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neighbor

A Beautiful Day In The Neighborhood is a form of cinematic therapy, an earnest yet nuanced take on a very simple message of forgiveness and kindness. Undoubtably, comparisons will be made between this film and last year’s excellent documentary Won’t You Be My Neighbor?, and while the two would serve as an interesting double feature, they’re fundamentally different texts. The documentary is a straight telling of Mr. Rogers’s life, and A Beautiful Day In The Neighborhood is a means of using Mr. Rogers and his philosophies to help heal someone else. Filmmaker Marielle Heller has been emerging as an exciting talent, and in this film she cleverly uses the format of a Mr. Rogers show to tell a personal relationship study.

Lloyd Vogel (Matthew Rhys) is a successful, yet mostly pessimistic writer for Esquire, and as his reputation begins to lose him potential interview subjects, he’s assigned a “puff piece” easy gig to interview Fred Rogers (Tom Hanks). Lloyd is struggling with reconnecting with his alcoholic father (Chris Cooper) in the wake of his sister’s wedding, and while he doesn’t appreciated being assigned a piece he believes to be beneath him, he begrudgingly interviews Rogers. As he spends time with this iconic figure of warmth, Lloyd can’t seem to understand how someone can be so genuine, and as he attempts to break down Rogers, it’s Rogers who ends up interviewing Lloyd and helping him through his path to forgiveness.

What’s wonderful about Heller’s direction is that it opens up with a perception of Rogers that is already established; he’s the nicest guy in the world, and Lloyd can’t seem to understand how his offscreen persona can match the one on screen. But while Hanks effuses kindness and warmth in every situation, it’s not about the entirety of Rogers’ existence, and is narrowly focused on the lessons he teaches Lloyd. Lloyd reflects that Rogers seems to be drawn to “broken people” like him, and Lloyd’s realization that Rogers agreement to be interviewed by him in order to help him makes up the core of the film’s emotion. Lloyd ends up revealing more about himself in the questions he asks, his manner of writing, and why he can’t seem to understand the constant drive that Rogers feels to help those in need, and the means of which Heller executes these situations is very creative.

The story is framed around Hanks performing in a real episode of Mr. Roger’s Neighborhood, and while it’s not quite breaking the fourth wall, it’s hard to not be moved as Rogers speaks directly to the audience (everyone could certainly stand to listen to more of Mr. Rogers!). The set recreation is flawless and I love the use of miniatures and sets similar to the show for the scenes in the “real” story. It’s a testament to how strong the performances are that the film doesn’t bore- a majority of the film is two men talking in rooms, but Rhys and Hanks are so phenomenal that it’s impossible to look away.

The character of Lloyd risks falling into a track of being the generic “cynical lead,” but I think there’s a lot of depth to the way his character is written. Lloyd’s cynicism often comes from insecurity- he’s afraid to fail as a father and this is only increased once his own father returns to his life. Lloyd wants to crack Rogers because he doesn’t seem to understand how someone so perfect can exist, and it’s often fatherhood that the two bond over. Rogers’ wife Joanna scolds Lloyd when he refers to her husband as a “saint,” because nobody is perfect; Rogers isn’t beloved because he doesn’t feel anger, but because of how he chooses to deal with it.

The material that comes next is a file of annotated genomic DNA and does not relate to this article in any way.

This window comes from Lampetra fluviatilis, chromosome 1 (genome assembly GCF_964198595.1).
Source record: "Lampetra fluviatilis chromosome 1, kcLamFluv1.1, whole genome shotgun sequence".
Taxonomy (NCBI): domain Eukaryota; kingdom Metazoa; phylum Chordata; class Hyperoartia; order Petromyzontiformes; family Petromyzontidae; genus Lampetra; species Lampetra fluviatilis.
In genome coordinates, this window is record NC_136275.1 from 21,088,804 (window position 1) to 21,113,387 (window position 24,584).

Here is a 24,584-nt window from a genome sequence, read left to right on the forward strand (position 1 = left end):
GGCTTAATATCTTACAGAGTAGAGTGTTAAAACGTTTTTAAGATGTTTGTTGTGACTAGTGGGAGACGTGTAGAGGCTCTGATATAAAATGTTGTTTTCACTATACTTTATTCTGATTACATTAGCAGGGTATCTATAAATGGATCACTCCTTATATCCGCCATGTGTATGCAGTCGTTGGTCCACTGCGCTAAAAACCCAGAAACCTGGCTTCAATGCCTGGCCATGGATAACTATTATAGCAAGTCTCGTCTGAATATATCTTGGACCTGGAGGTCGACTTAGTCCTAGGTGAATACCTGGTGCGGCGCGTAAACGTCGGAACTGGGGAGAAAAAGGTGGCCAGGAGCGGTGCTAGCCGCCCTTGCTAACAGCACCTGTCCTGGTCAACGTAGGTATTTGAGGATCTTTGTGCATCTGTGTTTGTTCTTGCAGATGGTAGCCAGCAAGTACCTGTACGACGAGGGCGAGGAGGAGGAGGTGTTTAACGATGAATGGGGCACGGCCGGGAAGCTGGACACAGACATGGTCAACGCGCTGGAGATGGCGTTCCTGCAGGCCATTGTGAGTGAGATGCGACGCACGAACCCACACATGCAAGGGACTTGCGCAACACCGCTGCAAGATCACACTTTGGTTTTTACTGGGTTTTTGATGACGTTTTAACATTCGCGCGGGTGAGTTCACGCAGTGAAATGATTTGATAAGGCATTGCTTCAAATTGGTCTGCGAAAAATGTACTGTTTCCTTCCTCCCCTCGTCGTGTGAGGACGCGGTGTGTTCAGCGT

Lloyd isn’t neccessarily cruel toward Rogers or towards his own family, but he has a deep issue with finding a way to speak about his feelings, and it’s forgiveness that Rogers tries to implore him to feel. The film doesn’t simplify how difficult it is for Lloyd to forgive his father for abandoning him, nor does it end with a complete sense of resolution, but Rogers’ message is that there’s always a chance. Chris Cooper has played deadbeat dads in now countless movies (between American Beauty, The Town, and even The Amazing Spider-Man 2 he may be the expert on the subject), and he’s the type of actor who is so expressive that he’s able to elevate what may be a familiar role.

It goes without saying that Hanks is extraordinary- casting America’s most likable actor as one of the most likable people in history seems like genius casting, but Hanks is doing more than an impression. He’s downright synonymous with Rogers at points, and I loved the quiet strength with which he plays the role. There are points where Rogers has to reflect upon hard points in his life and express his pain to Lloyd, yet he’s also able to show a childlike sense of wonderment at the simple joys in his life. I think Rhys is also phenomenal, as it’s easy for him to be unlikeable, but seeing a man who is flawed learn from this iconic figure makes him a suitable audience avatar.

There are a few odd musical cues and at points where side characters feel a little too simplified (Lloyd’s family dynamics are mostly great, but the journalism side of the story feels a bit underdeveloped, particularly his caricature editor played by Christine Lahti), but these are only minor distractions from a film that is thought provoking and takes it’s time. Nobody is perfect, not even Mr. Rogers, and the film seems to conclude that our ability to grow always comes from the ability to ask for help. I don’t think there will ever be a time in which the lessons of Mr. Rogers won’t be relevant, but in this case I appreciate how down to Earth and humanized every character is. Grade: A-